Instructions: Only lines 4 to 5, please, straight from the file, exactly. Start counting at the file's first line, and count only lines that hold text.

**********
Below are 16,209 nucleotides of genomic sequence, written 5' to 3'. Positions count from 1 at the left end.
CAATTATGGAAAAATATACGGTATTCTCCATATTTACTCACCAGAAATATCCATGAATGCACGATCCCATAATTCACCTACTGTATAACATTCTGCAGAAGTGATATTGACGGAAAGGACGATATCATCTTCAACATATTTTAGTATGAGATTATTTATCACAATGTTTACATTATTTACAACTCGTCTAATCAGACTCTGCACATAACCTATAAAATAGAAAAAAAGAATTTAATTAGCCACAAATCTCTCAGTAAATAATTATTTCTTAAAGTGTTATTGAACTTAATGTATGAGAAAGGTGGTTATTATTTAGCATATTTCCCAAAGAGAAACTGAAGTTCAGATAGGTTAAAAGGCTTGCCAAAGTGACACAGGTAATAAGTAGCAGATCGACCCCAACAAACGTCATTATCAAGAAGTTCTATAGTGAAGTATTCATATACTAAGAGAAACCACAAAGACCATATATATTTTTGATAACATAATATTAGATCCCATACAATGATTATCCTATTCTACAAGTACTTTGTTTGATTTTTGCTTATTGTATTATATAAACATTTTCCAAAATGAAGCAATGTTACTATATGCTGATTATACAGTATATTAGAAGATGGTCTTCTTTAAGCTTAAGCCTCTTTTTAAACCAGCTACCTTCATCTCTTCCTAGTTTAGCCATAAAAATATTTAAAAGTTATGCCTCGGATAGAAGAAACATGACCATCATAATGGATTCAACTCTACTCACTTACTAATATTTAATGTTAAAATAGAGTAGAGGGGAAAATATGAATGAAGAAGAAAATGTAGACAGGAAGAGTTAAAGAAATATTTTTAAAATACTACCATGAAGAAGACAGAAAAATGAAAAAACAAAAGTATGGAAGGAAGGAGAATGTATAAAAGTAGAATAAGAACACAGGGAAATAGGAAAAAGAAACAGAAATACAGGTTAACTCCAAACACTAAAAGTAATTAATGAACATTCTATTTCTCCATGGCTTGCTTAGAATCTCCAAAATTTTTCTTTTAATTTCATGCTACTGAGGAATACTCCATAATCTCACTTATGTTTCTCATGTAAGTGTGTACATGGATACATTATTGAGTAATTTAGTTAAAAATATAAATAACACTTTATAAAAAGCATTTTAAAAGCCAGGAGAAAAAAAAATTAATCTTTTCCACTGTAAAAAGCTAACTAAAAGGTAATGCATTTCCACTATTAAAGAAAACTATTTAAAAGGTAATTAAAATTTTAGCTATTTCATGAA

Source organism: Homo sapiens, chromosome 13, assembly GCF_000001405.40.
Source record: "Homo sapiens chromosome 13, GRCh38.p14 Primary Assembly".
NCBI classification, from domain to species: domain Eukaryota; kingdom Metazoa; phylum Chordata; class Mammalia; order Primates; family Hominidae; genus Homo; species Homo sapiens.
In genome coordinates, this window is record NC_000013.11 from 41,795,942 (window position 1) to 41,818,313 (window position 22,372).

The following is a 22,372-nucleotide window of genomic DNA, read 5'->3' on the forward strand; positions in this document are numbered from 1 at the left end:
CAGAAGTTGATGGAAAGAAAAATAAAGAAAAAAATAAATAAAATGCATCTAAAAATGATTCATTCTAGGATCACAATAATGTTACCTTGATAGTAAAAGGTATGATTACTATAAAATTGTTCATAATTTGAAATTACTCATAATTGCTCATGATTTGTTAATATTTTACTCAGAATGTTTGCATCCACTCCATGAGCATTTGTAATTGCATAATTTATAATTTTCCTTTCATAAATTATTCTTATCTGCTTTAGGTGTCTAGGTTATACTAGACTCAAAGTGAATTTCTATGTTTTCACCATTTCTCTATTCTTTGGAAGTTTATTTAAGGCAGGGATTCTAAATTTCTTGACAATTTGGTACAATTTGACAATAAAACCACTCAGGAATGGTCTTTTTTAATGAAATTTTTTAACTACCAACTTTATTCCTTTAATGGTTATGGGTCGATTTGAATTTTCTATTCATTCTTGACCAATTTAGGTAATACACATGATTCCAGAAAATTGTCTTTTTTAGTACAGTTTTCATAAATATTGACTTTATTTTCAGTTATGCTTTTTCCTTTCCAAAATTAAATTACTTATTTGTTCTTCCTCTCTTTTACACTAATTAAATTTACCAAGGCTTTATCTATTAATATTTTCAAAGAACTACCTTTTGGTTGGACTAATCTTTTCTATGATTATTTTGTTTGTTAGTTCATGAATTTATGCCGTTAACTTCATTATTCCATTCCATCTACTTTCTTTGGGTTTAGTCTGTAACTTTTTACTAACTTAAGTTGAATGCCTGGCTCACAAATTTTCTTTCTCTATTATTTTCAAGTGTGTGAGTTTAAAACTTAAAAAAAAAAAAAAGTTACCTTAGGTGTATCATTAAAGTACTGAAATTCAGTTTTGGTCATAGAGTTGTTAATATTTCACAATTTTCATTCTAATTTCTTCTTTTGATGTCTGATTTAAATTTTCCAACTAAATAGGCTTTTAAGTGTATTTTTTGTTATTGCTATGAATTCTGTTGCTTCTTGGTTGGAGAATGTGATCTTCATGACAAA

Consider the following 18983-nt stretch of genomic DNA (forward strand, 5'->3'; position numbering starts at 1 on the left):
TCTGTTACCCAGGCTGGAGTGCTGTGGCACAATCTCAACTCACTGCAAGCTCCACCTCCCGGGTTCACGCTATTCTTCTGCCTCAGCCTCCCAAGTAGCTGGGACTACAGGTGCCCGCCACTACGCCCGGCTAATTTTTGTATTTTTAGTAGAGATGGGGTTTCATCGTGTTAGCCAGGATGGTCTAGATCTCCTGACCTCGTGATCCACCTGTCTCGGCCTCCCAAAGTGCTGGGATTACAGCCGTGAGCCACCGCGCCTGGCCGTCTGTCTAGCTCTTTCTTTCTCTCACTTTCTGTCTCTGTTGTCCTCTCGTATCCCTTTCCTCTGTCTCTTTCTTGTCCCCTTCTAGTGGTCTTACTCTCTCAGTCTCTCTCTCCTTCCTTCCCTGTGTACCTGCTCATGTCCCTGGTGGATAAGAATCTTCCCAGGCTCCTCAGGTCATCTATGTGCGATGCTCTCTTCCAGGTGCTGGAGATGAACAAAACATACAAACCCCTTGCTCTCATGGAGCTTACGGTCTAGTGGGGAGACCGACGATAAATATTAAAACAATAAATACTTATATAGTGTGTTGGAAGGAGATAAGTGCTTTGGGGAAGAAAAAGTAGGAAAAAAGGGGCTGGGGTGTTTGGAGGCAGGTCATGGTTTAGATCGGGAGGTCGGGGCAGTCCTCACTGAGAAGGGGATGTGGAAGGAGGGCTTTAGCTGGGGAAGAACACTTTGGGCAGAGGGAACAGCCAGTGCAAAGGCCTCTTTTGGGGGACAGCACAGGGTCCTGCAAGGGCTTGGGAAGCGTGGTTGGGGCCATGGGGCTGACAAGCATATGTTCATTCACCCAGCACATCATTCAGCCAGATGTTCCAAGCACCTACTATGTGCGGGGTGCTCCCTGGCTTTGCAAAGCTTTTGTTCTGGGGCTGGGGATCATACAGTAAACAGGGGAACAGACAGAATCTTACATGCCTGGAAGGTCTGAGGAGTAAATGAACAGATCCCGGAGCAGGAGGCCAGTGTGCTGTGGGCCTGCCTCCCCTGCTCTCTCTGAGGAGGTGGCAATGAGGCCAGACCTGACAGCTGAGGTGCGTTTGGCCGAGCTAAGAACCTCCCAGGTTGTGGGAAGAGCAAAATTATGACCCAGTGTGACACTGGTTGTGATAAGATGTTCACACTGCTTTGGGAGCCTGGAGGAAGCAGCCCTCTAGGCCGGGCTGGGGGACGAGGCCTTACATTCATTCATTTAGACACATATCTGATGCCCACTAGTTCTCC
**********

Source record: "Homo sapiens chromosome 13, GRCh38.p14 Primary Assembly".
NCBI classification, from domain to species: domain Eukaryota; kingdom Metazoa; phylum Chordata; class Mammalia; order Primates; family Hominidae; genus Homo; species Homo sapiens.